Ann Staudt

A Wetlands Walk with Charlie

This morning, the sun woke me early and so I jumped out of bed, got dressed and called out to my dog.

“It’s National Wetlands Month, Charlie! Let’s go to the lake!”

Charlie did his slow morning stretch, slanted his head to one side and looked at me.

“The lake!,” I repeated, and then grabbed my car keys and jingled them at him. While he doesn’t really know the word lake, he understands that car keys in the morning mean a trip to the lake. His tail began a wagging and he waited impatiently for me to grab his leash and get into the car.

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Ada Hayden Lake is the reserve water supply for the City of Ames. It is a smallish lake that has several adjacent wetlands and prairies. This year, I made a pledge to myself to try to walk out there once a week all year regardless of the weather. It is always beautiful there, whether it is covered with ice and snow or a beautiful spring day like today.

I took my camera with me because I knew I wanted to blog about wetlands. I also knew that photographs and sounds would tell the story better than I can with words.

The walk was amazing and the sights and sounds were balms to my soul. April had been one of those months where I always felt about three paces behind where I needed to be. This morning it was good to take a leisurely walk with Charlie to just enjoy the moment. Charlie loves it when I am not in a hurry because I allow him to stop, smell, touch and sometimes pursue.

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As we were walking around the lake, I was thinking about how amazing wetlands are and how important they are for so many reasons. The three most important functions of prairie wetlands are waterfowl habitat, nutrient removal and flood control. In Iowa, wetlands are particularly important for the Des Moines Lobe area where pre-settlement there were 3.5 million acres of wetlands. By the 1970s, we were down to 30,000 acres. Today, there are anywhere from 94,000 to 143,000 acres of wetlands in the Des Moines Lobe.

So, we are making progress, slowly, but still progress. A few of the impacts of the loss of wetlands in this part of Iowa has been the loss of wildlife, especially waterfowl, and the decline in lake and river water quality due to nonpoint source pollution (see Wetland Restoration in Iowa: Challenges and Opportunities for more details).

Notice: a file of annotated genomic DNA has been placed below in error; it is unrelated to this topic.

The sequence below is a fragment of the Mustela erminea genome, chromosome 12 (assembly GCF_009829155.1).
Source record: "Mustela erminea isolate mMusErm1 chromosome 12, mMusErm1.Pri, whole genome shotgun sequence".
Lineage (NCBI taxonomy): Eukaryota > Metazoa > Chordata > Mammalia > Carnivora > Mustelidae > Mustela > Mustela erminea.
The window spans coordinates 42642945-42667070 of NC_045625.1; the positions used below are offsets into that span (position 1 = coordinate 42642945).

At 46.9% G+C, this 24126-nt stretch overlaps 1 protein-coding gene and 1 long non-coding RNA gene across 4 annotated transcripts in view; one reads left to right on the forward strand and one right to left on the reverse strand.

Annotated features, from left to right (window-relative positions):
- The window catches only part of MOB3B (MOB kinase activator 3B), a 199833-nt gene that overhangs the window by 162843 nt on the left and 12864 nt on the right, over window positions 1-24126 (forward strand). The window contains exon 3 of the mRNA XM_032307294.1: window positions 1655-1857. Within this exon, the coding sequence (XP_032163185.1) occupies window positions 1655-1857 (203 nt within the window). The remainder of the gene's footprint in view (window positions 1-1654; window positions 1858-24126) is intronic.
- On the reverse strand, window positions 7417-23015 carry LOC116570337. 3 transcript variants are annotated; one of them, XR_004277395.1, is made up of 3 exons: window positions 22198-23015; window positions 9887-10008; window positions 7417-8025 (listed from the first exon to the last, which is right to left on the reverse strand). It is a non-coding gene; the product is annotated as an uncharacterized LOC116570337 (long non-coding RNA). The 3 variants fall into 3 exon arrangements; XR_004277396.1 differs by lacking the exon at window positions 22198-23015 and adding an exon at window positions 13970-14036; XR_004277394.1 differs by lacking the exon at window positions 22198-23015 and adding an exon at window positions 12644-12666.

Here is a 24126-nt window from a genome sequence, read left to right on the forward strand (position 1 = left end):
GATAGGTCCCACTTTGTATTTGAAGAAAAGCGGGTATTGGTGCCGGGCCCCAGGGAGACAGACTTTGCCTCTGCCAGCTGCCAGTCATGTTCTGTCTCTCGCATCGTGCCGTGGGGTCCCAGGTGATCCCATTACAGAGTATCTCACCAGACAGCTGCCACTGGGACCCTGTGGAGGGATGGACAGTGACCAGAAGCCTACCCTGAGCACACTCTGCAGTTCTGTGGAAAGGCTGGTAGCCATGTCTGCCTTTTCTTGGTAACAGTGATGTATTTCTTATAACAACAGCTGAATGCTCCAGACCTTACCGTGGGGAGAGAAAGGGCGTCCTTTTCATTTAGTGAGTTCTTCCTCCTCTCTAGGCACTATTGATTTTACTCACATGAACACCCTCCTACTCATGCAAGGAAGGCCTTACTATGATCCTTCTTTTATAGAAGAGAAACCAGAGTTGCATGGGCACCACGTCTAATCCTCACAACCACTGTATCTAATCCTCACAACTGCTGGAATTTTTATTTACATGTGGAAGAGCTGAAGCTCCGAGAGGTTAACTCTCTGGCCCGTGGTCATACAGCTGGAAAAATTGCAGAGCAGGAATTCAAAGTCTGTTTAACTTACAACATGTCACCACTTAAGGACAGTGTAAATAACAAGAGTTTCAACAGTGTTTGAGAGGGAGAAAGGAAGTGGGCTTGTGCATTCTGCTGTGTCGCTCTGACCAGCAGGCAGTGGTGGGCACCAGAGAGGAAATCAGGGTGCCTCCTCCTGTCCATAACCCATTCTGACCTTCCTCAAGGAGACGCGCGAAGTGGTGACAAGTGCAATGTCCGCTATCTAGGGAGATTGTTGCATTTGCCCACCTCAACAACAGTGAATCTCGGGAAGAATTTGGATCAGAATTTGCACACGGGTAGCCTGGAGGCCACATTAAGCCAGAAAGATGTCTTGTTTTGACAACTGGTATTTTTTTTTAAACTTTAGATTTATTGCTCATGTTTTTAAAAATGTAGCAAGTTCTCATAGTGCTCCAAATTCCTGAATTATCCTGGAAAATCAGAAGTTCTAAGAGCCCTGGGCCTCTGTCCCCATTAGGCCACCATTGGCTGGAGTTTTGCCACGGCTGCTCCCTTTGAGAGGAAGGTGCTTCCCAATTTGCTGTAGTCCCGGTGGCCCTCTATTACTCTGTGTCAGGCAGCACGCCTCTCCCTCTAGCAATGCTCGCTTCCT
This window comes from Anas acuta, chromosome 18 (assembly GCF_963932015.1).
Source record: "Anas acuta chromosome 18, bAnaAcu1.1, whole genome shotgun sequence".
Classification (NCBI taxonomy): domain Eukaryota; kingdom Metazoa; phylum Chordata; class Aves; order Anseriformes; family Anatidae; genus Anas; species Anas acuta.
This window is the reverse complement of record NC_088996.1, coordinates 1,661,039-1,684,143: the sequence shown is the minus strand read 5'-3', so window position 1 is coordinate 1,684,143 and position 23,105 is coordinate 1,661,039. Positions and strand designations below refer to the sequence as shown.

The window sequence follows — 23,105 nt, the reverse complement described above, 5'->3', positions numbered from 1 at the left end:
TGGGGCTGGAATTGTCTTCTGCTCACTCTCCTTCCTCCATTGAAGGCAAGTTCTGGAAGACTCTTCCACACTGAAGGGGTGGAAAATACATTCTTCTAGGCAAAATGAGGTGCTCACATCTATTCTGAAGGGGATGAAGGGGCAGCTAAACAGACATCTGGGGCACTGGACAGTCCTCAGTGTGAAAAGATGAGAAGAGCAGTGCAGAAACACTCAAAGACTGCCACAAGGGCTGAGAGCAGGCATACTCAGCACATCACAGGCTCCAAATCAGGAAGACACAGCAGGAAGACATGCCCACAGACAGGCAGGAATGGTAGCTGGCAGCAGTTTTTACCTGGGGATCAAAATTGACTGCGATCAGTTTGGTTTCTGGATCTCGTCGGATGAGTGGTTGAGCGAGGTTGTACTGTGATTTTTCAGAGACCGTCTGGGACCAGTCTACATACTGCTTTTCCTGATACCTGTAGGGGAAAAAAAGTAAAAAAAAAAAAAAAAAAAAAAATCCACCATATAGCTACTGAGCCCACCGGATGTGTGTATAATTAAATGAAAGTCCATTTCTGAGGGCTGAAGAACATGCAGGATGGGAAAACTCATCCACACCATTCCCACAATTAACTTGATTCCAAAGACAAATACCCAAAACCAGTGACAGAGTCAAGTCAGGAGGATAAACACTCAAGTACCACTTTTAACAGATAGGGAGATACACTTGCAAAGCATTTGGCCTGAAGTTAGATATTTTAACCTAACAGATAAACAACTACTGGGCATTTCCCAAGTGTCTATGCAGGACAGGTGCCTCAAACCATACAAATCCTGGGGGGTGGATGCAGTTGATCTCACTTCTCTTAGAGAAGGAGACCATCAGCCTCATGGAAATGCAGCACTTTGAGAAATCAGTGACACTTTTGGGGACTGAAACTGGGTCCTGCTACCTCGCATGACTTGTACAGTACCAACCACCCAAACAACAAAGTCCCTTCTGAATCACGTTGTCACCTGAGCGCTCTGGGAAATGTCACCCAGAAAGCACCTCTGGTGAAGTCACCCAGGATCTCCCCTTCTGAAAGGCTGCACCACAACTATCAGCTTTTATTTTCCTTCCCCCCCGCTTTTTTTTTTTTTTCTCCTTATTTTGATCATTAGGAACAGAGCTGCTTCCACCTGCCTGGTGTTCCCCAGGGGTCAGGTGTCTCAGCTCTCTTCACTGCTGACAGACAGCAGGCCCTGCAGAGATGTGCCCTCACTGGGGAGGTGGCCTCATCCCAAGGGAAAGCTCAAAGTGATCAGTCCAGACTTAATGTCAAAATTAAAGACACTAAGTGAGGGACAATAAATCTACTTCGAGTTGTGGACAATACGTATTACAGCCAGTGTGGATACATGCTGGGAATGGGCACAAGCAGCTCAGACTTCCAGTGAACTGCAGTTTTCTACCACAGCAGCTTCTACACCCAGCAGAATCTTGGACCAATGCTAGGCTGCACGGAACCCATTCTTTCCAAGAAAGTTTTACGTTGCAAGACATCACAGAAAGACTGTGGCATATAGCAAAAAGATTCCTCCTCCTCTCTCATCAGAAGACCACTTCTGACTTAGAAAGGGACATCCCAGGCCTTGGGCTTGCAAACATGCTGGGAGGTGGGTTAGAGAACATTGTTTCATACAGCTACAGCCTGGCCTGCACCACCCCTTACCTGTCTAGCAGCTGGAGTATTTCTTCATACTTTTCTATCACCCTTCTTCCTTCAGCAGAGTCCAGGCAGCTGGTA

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Iowa’s Nutrient Reduction Strategy suggests that we would need 7,600 nutrient reduction wetlands in the Des Moines Lobe if we want to see water quality improvements. Currently, there are less than 100 of these wetlands in the region. How are we going to get there? It will take a change of mind, heart and reallocation of resources like we haven’t seen for a really long time in Iowa. Where do we start?

Pope Francis, in his encyclical on the environment, Laudato Si, suggests that the first step to this kind of change is contemplation. You don’t need to be Catholic or even religious to practice contemplation. In the simplest terms, contemplation means to listen. In listening, you come to see. In seeing you come to know. In knowing, you come to care.

Care suggests passion, love and commitment.

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How do we implement Iowa’s Nutrient Reduction Strategy? Maybe the process would be quickened if more people entered into dialogue with nature. It is a huge change that is being asked of the people in our state. Can we stop and listen, pay attention and be aware? Can we care?

Nothing will change if we don’t.

I am not saying that I have all the answers. Or that I am doing everything I can to be a part of the solution. I am saying that I felt hopeful after this morning’s walk. I also felt confident that if we can bring wetlands back, they would do their part to care for the Earth and all the creatures who call wetlands home.

It’s National Wetlands Month. Do you know where a wetland is?

Wetlands (and lake, rivers, etc), should come with a warning label:
Caution! Sitting here could change your life.

Jacqueline Comito

Barbara and Stanley Johnson feature

KMA radio, out of Shenandoah, Iowa, went to Barbara and Stanley Johnson’s farm and interviewed the couple about their land philosophy and what they have done with their acres for sustainability and conservation. The interview is a video (even though it came from a radio station). Thanks to the Johnsons for your commitment to building a culture of conservation!

Stan_Barbara_Johnson_video_screencaptureClick on the arrow button above to read their story and view the video.